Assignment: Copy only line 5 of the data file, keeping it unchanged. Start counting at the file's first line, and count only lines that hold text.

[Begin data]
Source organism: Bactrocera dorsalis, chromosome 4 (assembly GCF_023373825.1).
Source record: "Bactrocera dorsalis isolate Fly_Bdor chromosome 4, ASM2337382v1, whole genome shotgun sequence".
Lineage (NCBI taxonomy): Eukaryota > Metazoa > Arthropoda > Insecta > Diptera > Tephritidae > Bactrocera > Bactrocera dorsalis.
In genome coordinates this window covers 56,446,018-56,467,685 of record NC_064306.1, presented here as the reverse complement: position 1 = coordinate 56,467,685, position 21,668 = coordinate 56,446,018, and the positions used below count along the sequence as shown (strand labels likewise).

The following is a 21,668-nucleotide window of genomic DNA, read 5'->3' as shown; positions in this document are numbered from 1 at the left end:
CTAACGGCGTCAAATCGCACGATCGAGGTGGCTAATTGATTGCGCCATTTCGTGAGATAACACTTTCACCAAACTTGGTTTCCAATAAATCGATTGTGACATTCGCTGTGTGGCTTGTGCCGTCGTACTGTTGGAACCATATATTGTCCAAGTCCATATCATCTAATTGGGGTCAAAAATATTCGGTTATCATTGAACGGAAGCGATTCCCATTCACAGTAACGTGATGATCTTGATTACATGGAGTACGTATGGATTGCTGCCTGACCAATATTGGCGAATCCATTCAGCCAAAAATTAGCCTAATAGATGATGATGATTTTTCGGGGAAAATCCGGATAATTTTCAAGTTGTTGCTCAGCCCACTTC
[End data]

The following is a 21,668-nucleotide window of genomic DNA, read 5'->3' as shown; positions in this document are numbered from 1 at the left end: